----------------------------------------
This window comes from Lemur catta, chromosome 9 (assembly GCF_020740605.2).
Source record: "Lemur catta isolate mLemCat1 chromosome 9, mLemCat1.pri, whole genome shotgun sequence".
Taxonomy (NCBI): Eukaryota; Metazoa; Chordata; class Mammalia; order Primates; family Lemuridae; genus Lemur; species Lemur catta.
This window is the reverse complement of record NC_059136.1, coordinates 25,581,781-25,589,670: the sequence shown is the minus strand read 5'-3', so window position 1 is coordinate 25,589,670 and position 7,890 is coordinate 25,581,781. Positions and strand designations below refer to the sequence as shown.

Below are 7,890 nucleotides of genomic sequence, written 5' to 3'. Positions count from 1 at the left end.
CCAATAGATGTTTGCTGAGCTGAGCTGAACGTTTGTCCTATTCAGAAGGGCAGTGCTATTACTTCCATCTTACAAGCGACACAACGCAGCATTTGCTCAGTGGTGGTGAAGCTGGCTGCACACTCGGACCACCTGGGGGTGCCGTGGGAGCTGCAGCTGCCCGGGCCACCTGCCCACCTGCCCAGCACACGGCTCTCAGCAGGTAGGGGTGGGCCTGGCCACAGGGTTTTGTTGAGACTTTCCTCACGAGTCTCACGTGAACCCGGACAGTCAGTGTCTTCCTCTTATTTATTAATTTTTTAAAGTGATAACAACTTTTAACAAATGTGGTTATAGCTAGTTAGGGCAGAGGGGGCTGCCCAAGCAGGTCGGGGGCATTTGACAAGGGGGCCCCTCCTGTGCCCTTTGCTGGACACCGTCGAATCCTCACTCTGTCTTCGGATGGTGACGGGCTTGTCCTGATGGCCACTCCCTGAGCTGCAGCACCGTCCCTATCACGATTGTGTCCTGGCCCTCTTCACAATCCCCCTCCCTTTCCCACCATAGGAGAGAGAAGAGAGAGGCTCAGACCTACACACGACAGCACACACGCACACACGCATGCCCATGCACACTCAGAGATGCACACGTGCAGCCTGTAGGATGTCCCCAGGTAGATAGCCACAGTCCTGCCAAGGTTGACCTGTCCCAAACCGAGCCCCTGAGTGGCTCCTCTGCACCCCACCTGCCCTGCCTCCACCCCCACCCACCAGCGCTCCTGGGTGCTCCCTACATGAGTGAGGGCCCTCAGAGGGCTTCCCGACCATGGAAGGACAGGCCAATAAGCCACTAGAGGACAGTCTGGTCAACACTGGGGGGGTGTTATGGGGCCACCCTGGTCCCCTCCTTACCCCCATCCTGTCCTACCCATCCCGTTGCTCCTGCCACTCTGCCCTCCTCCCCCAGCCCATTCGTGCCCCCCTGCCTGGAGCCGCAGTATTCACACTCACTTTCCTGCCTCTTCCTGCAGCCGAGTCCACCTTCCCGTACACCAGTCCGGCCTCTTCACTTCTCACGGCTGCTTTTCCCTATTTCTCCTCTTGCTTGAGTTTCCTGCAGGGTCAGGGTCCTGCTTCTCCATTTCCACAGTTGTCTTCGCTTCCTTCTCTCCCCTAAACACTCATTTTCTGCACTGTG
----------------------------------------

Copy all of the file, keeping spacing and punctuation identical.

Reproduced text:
This window comes from Lemur catta, chromosome 9 (assembly GCF_020740605.2).
Source record: "Lemur catta isolate mLemCat1 chromosome 9, mLemCat1.pri, whole genome shotgun sequence".
Taxonomy (NCBI): Eukaryota; Metazoa; Chordata; class Mammalia; order Primates; family Lemuridae; genus Lemur; species Lemur catta.
This window is the reverse complement of record NC_059136.1, coordinates 25,581,781-25,589,670: the sequence shown is the minus strand read 5'-3', so window position 1 is coordinate 25,589,670 and position 7,890 is coordinate 25,581,781. Positions and strand designations below refer to the sequence as shown.

Below are 7,890 nucleotides of genomic sequence, written 5' to 3'. Positions count from 1 at the left end.
CCAATAGATGTTTGCTGAGCTGAGCTGAACGTTTGTCCTATTCAGAAGGGCAGTGCTATTACTTCCATCTTACAAGCGACACAACGCAGCATTTGCTCAGTGGTGGTGAAGCTGGCTGCACACTCGGACCACCTGGGGGTGCCGTGGGAGCTGCAGCTGCCCGGGCCACCTGCCCACCTGCCCAGCACACGGCTCTCAGCAGGTAGGGGTGGGCCTGGCCACAGGGTTTTGTTGAGACTTTCCTCACGAGTCTCACGTGAACCCGGACAGTCAGTGTCTTCCTCTTATTTATTAATTTTTTAAAGTGATAACAACTTTTAACAAATGTGGTTATAGCTAGTTAGGGCAGAGGGGGCTGCCCAAGCAGGTCGGGGGCATTTGACAAGGGGGCCCCTCCTGTGCCCTTTGCTGGACACCGTCGAATCCTCACTCTGTCTTCGGATGGTGACGGGCTTGTCCTGATGGCCACTCCCTGAGCTGCAGCACCGTCCCTATCACGATTGTGTCCTGGCCCTCTTCACAATCCCCCTCCCTTTCCCACCATAGGAGAGAGAAGAGAGAGGCTCAGACCTACACACGACAGCACACACGCACACACGCATGCCCATGCACACTCAGAGATGCACACGTGCAGCCTGTAGGATGTCCCCAGGTAGATAGCCACAGTCCTGCCAAGGTTGACCTGTCCCAAACCGAGCCCCTGAGTGGCTCCTCTGCACCCCACCTGCCCTGCCTCCACCCCCACCCACCAGCGCTCCTGGGTGCTCCCTACATGAGTGAGGGCCCTCAGAGGGCTTCCCGACCATGGAAGGACAGGCCAATAAGCCACTAGAGGACAGTCTGGTCAACACTGGGGGGGTGTTATGGGGCCACCCTGGTCCCCTCCTTACCCCCATCCTGTCCTACCCATCCCGTTGCTCCTGCCACTCTGCCCTCCTCCCCCAGCCCATTCGTGCCCCCCTGCCTGGAGCCGCAGTATTCACACTCACTTTCCTGCCTCTTCCTGCAGCCGAGTCCACCTTCCCGTACACCAGTCCGGCCTCTTCACTTCTCACGGCTGCTTTTCCCTATTTCTCCTCTTGCTTGAGTTTCCTGCAGGGTCAGGGTCCTGCTTCTCCATTTCCACAGTTGTCTTCGCTTCCTTCTCTCCCCTAAACACTCATTTTCTGCACTGTG